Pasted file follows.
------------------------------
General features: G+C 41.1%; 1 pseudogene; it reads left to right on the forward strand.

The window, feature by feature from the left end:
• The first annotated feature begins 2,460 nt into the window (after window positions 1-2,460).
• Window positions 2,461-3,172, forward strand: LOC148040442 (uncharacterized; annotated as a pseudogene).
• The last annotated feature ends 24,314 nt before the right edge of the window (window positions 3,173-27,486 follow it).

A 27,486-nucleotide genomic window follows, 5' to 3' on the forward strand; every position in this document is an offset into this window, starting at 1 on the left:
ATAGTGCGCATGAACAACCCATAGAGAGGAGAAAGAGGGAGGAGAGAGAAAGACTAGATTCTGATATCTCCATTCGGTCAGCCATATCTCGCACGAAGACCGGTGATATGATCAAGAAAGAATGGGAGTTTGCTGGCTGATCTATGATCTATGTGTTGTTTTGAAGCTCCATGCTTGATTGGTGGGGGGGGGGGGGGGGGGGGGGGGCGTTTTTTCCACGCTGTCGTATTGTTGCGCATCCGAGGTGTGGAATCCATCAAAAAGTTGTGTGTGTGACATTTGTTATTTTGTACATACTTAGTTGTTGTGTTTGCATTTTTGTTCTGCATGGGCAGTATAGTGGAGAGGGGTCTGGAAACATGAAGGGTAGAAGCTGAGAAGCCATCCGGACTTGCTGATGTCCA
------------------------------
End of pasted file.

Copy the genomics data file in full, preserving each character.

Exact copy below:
General features: G+C 41.1%; 1 pseudogene; it reads left to right on the forward strand.

The window, feature by feature from the left end:
• The first annotated feature begins 2,460 nt into the window (after window positions 1-2,460).
• Window positions 2,461-3,172, forward strand: LOC148040442 (uncharacterized; annotated as a pseudogene).
• The last annotated feature ends 24,314 nt before the right edge of the window (window positions 3,173-27,486 follow it).

A 27,486-nucleotide genomic window follows, 5' to 3' on the forward strand; every position in this document is an offset into this window, starting at 1 on the left:
ATAGTGCGCATGAACAACCCATAGAGAGGAGAAAGAGGGAGGAGAGAGAAAGACTAGATTCTGATATCTCCATTCGGTCAGCCATATCTCGCACGAAGACCGGTGATATGATCAAGAAAGAATGGGAGTTTGCTGGCTGATCTATGATCTATGTGTTGTTTTGAAGCTCCATGCTTGATTGGTGGGGGGGGGGGGGGGGGGGGGGGGCGTTTTTTCCACGCTGTCGTATTGTTGCGCATCCGAGGTGTGGAATCCATCAAAAAGTTGTGTGTGTGACATTTGTTATTTTGTACATACTTAGTTGTTGTGTTTGCATTTTTGTTCTGCATGGGCAGTATAGTGGAGAGGGGTCTGGAAACATGAAGGGTAGAAGCTGAGAAGCCATCCGGACTTGCTGATGTCCA